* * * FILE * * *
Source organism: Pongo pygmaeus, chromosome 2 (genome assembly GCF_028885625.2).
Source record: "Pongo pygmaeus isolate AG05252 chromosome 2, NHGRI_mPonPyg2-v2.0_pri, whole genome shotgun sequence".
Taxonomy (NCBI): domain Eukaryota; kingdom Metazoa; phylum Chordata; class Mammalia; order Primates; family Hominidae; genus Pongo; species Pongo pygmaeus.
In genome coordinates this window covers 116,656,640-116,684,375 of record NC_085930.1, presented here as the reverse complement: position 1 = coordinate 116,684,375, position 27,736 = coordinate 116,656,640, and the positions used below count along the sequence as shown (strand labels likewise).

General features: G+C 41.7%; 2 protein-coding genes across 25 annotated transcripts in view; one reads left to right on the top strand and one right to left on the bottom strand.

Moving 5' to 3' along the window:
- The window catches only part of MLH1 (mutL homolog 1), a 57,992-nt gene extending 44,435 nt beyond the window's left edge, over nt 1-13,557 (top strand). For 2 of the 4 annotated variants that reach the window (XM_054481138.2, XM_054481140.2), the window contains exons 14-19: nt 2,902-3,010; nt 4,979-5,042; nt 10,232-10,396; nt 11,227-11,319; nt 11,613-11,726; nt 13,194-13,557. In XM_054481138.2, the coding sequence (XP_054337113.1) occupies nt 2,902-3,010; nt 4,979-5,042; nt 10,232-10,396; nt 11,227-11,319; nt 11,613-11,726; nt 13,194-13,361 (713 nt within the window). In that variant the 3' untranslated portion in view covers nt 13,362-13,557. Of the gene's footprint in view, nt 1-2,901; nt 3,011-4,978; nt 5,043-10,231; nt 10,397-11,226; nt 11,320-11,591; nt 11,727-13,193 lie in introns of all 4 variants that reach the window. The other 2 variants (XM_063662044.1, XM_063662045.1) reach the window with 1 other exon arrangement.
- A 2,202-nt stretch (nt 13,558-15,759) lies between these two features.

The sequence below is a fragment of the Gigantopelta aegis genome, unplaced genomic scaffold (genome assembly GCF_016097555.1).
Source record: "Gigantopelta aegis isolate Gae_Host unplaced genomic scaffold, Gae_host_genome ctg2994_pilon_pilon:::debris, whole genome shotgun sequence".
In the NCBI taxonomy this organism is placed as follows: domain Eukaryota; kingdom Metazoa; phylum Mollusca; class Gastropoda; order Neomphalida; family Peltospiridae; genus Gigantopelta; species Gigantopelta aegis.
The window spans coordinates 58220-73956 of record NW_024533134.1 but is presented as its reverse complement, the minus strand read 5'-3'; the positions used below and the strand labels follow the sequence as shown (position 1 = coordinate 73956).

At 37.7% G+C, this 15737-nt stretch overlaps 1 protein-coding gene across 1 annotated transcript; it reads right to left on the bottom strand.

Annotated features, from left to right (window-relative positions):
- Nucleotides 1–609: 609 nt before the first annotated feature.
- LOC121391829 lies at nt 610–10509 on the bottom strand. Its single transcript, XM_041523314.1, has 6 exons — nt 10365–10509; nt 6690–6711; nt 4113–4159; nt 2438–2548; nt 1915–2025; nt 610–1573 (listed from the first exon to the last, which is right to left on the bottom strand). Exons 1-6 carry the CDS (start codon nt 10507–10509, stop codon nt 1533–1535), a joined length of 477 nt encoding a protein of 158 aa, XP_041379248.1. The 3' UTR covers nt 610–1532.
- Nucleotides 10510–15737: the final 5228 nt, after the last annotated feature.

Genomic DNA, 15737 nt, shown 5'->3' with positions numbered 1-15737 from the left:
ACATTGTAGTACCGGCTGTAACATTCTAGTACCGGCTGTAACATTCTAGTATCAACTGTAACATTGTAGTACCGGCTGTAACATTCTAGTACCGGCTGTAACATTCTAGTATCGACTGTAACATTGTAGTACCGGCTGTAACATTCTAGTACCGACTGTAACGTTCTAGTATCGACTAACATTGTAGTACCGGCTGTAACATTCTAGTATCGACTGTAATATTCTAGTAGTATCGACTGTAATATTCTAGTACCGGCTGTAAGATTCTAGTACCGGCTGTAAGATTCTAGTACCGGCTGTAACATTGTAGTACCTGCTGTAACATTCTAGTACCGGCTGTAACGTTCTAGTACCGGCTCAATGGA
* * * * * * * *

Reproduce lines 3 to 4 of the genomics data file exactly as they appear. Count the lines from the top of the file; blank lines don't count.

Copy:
Taxonomy (NCBI): domain Eukaryota; kingdom Metazoa; phylum Chordata; class Mammalia; order Primates; family Hominidae; genus Pongo; species Pongo pygmaeus.
In genome coordinates this window covers 116,656,640-116,684,375 of record NC_085930.1, presented here as the reverse complement: position 1 = coordinate 116,684,375, position 27,736 = coordinate 116,656,640, and the positions used below count along the sequence as shown (strand labels likewise).